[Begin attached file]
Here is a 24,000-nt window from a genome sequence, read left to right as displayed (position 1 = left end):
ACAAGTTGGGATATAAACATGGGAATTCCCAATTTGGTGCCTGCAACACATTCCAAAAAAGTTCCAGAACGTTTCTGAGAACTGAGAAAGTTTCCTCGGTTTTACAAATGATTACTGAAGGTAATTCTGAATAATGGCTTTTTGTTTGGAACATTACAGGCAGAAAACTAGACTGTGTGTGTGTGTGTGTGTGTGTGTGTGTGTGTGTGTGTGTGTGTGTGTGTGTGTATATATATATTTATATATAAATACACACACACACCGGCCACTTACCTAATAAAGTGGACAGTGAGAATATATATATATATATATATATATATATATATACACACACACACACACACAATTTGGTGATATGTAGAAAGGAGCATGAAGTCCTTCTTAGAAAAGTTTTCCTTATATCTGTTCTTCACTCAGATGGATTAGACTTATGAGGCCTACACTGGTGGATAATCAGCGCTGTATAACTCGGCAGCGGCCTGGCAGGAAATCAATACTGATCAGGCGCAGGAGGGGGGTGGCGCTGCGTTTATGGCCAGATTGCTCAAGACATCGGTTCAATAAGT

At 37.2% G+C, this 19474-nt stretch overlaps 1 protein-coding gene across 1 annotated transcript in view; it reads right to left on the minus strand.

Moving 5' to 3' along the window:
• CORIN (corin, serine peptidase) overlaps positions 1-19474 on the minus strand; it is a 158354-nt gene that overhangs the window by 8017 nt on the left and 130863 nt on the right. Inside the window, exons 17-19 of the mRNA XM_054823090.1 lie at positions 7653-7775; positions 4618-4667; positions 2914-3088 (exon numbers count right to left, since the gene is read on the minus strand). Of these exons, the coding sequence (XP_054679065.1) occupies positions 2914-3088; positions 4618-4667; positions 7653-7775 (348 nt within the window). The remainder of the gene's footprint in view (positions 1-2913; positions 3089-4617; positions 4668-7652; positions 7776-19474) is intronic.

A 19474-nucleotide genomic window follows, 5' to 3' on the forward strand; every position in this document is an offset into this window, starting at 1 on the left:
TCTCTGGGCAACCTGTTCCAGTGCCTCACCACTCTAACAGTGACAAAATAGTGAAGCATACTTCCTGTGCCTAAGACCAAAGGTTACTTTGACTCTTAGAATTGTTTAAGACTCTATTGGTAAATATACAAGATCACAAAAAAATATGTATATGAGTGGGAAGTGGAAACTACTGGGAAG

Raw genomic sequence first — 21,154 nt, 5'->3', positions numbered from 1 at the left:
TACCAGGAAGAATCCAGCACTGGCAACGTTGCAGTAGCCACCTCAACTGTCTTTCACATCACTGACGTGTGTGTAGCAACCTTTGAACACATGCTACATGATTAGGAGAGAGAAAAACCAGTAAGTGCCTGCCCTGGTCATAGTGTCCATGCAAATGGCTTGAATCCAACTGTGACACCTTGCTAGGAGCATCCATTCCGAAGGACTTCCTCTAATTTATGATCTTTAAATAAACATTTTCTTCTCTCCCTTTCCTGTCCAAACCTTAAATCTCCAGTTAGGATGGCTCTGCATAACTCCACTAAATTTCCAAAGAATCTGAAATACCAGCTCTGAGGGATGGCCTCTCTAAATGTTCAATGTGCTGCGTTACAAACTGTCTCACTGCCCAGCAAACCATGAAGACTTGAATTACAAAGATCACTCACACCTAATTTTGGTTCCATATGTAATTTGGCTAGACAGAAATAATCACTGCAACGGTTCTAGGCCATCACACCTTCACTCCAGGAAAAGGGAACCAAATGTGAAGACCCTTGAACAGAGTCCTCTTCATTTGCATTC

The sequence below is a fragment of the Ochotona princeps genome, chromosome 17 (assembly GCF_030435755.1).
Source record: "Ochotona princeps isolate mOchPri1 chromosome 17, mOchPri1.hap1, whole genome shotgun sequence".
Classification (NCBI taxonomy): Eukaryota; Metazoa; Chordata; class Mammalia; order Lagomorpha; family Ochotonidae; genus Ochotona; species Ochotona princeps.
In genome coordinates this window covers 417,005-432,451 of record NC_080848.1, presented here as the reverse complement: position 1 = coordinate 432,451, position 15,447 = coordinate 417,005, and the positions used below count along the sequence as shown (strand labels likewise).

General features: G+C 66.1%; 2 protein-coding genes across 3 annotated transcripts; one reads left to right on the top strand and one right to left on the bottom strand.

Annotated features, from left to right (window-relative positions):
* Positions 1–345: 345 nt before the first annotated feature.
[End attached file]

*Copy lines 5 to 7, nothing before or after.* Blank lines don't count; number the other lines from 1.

• CORIN (corin, serine peptidase) overlaps positions 1-19474 on the minus strand; it is a 158354-nt gene that overhangs the window by 8017 nt on the left and 130863 nt on the right. Inside the window, exons 17-19 of the mRNA XM_054823090.1 lie at positions 7653-7775; positions 4618-4667; positions 2914-3088 (exon numbers count right to left, since the gene is read on the minus strand). Of these exons, the coding sequence (XP_054679065.1) occupies positions 2914-3088; positions 4618-4667; positions 7653-7775 (348 nt within the window). The remainder of the gene's footprint in view (positions 1-2913; positions 3089-4617; positions 4668-7652; positions 7776-19474) is intronic.

A 19474-nucleotide genomic window follows, 5' to 3' on the forward strand; every position in this document is an offset into this window, starting at 1 on the left:
TCTCTGGGCAACCTGTTCCAGTGCCTCACCACTCTAACAGTGACAAAATAGTGAAGCATACTTCCTGTGCCTAAGACCAAAGGTTACTTTGACTCTTAGAATTGTTTAAGACTCTATTGGTAAATATACAAGATCACAAAAAAATATGTATATGAGTGGGAAGTGGAAACTACTGGGAAG